In other words, the critic fell into a confirmation bias. He was looking for anything he could find that would discredit the idea that pterosaurs are still living on the earth. When he found out that a man appeared to deny that he had seen a pterosaur, the critic jumped to the conclusion that the man had not seen what the man next to him declared they had seen. The truth, however, is far different from what the critic wants to believe.
Garth Guessman (left) and the World War II veteran Duane Hodgkinson (videotaped interview in 2005)
Confirmation Bias Against the Possibility of Extant Pterosaurs
I’ve seen other examples of confirmation bias that this critic has fallen into. It comes up repeatedly in his online page. One simple example is in his belief that a word that exists in two different languages in Papua New Guinea (the word ropen) appears to be relevant. He says, “This seems like a very relevant piece of information.” In reality, it is entirely irrelevant, and here is why:
In one language, ropen means a nocturnal flying creature that glows at night (in the Kovai language of Umboi Island); in another language, in another area of Papua New Guinea, ropen means “bird.” In the real world, when one word exists in two languages, the meaning can differ; it often does. Even in the same language, a word can be used very differently for people in different areas. How surprising for an American to hear an English citizen call a column of children walking down a sidewalk a “crocodile!” And that is in the same language: English.
Confirmation Bias and a Photograph of a Modern Pterosaur
For many years, the critic had an image of Ptp on his online page. He declared that it was a hoax from a television show. I communicated with the critic, earlier this year (2017), and revealed to him his mistake: Two photographs are somewhat similar, but the other one came from a TV show, not the photograph he displayed. He then corrected the long-standing error.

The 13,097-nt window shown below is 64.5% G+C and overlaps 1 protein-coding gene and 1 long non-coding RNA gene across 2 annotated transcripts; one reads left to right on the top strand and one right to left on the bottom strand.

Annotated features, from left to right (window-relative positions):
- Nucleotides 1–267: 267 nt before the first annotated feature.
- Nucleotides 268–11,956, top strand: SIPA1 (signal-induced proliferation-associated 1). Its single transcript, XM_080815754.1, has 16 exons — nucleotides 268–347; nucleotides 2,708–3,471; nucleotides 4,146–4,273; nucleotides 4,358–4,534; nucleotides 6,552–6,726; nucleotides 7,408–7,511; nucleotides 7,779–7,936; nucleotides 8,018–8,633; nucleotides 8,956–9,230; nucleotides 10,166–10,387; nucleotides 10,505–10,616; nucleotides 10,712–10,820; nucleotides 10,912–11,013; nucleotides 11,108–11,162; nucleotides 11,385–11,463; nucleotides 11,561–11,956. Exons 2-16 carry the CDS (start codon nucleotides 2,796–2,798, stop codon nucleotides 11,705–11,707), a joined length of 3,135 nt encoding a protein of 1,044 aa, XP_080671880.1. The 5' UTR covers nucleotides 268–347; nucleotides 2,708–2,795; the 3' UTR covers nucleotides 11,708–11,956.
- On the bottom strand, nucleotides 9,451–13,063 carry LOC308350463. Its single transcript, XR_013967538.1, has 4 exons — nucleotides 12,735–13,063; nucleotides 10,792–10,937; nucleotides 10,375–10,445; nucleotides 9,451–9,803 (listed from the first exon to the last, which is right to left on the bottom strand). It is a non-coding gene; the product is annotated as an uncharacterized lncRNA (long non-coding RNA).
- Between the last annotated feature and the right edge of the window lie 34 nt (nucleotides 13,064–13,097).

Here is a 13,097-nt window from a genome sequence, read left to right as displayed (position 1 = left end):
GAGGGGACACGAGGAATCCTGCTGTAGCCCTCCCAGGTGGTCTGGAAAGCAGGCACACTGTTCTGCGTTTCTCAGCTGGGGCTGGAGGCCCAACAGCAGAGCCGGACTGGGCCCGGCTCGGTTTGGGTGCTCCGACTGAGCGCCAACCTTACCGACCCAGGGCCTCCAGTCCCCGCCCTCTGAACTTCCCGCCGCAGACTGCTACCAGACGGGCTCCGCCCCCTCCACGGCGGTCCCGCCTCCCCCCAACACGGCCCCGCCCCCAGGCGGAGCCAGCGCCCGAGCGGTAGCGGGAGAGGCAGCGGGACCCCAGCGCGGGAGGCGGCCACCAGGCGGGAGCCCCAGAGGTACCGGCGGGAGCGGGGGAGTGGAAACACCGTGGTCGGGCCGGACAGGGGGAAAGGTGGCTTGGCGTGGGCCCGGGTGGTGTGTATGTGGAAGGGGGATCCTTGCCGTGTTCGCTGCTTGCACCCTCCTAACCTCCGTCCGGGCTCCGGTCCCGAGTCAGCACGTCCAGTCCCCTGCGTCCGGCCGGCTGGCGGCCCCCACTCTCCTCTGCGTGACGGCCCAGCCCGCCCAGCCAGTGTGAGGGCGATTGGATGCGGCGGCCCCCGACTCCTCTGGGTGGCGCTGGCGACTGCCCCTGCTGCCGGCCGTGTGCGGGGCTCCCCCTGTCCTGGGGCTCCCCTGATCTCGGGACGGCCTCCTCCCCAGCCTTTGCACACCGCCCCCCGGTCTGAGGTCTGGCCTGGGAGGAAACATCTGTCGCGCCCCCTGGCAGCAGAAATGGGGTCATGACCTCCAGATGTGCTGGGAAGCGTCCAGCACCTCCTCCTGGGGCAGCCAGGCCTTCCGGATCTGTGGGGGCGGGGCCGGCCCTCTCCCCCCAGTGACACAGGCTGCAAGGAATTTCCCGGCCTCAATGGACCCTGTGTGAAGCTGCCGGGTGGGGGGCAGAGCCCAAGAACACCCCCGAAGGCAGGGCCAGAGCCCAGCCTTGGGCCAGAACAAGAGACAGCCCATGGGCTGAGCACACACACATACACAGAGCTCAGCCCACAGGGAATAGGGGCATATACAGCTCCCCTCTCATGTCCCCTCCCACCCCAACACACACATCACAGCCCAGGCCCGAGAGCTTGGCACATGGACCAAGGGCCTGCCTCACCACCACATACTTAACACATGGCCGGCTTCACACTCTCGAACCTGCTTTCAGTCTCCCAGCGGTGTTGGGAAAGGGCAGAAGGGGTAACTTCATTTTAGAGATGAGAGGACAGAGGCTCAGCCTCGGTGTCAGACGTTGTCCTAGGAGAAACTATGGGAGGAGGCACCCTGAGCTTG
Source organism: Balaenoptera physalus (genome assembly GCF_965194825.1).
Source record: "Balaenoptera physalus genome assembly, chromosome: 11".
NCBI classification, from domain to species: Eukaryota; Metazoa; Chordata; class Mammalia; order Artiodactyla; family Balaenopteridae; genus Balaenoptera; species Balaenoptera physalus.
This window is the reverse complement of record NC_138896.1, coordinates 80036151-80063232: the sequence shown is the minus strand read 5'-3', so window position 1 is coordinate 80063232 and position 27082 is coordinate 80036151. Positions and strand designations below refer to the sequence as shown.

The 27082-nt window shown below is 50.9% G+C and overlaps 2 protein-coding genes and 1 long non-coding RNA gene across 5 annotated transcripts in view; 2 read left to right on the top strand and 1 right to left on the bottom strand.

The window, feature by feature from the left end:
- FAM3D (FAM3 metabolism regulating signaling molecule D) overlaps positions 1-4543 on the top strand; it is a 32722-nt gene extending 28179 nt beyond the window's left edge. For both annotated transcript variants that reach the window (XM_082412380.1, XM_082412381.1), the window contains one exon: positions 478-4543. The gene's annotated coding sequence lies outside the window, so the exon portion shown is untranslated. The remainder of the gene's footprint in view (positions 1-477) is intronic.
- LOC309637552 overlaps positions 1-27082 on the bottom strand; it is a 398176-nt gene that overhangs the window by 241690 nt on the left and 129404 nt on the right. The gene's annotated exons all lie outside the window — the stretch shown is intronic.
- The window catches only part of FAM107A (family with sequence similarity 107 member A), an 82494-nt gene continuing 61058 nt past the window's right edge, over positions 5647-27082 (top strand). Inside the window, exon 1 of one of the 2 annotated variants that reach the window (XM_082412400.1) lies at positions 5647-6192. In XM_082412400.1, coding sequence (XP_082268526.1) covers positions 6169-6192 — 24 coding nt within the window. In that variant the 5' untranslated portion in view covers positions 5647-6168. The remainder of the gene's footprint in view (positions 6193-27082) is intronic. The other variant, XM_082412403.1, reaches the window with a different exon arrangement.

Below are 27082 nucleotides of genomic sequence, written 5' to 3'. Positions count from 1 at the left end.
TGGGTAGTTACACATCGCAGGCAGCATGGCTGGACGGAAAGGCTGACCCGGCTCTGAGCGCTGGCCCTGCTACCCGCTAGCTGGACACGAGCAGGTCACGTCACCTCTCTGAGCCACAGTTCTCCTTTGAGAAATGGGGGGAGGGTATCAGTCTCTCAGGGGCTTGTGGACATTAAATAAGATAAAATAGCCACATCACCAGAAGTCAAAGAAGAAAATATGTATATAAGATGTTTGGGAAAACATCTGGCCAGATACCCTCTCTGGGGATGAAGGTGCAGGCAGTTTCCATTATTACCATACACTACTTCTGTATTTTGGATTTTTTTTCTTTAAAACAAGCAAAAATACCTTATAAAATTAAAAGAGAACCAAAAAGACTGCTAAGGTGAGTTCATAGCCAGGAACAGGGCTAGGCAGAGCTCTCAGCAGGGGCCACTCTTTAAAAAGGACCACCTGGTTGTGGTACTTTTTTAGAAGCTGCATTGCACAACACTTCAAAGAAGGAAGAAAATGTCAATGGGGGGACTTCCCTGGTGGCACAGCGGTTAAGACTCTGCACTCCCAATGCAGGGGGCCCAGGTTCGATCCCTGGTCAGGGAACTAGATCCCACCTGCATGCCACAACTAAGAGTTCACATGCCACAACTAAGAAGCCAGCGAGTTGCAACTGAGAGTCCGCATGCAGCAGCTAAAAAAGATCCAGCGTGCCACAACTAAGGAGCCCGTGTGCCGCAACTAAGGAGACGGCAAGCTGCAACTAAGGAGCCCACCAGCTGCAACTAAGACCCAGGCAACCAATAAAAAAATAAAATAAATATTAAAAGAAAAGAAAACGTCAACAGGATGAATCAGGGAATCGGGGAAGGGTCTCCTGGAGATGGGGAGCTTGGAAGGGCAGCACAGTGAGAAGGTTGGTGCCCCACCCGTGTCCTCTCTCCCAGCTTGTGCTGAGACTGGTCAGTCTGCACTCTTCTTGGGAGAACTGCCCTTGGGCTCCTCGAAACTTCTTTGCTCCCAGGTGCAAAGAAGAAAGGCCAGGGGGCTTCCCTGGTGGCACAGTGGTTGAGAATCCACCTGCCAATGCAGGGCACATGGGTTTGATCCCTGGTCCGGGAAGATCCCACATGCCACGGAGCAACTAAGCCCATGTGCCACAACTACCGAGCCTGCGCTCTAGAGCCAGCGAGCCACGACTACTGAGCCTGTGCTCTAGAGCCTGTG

The photograph that we now call “Ptp” is not the same photo that was created for the Freakylinks TV show. That hoax photo, however, was modeled after the older photograph, with apparent reenactor Civil War soldiers playing their acting parts to help make the fake image.
But the critic may have then fallen into belief perseverance, or something like it, assuming that Ptp was also a hoax. A person can sometimes fall into both confirmation bias and belief perseverance.
For years, his web page declared that the Ptp photograph was a hoax from a TV show. After learning his mistake, and correcting it on his online publication, however, he held onto his idea that Ptp was a hoax. He searched for every possible thing that could cast doubt on its authenticity. I strongly suspect he had fallen into belief perseverance.
I don’t recall seeing any transition stage of his updating his critical online article. I did not see any version of his page that simply admitted his mistake about confusing the two photos, a version that did not proclaim that Ptp was a hoax. That in itself is suspicious.
Research by Paiva and Whitcomb
My fellow researcher Clifford Paiva suggested that I write a small book about Ptp. The result was Modern Pterosaurs. If you have any questions, feel free to contact me.
We have found much evidence for authenticity for Ptp, over a period of months.
The photograph now known as “Ptp” – declared authentic by two scientists
Keep an open mind regarding evidences for modern pterosaurs, and beware of shallow half-truths that appear to be evidences against the possibility that not all species of pterosaurs are extinct.
Copyright 2017 Jonathan Whitcomb (“Living Pterosaurs and the 1944 Sighting”)
In my recently published nonfiction book Modern Pterosaurs, I refer to that long online article that is extremely negative towards living-pterosaur investigations. I labelled that page BAMPP (big anti-modern-pterosaurs page), which is how I refer to it now.
Once you know what’s been flying overhead, what people around the world have been encountering, you’ll be better prepared to see and understand the details in Ptp. You should then appreciate what has always been available to those with eyes to see. . . .
Cliff Paiva found the two evidences shown above [in an image]: shadows that were consistent (yellow arrows) and a vertical eye slit (vertical pupil like in a cat or a reptile)
New nonfiction cryptozoology book Modern Pterosaurs by Jonathan Whitcomb
From the first chapter in Modern Pterosaurs:
In the summer of 2014, a well-known biology professor at a Midwestern university wrote a scathing blog post about my online writings concerning apparent modern pterosaurs. It included ridiculing the lack of photos of the creatures on my web pages. Whatever pages he had seen, it appears he failed to notice the ones that examined the photo now called Ptp.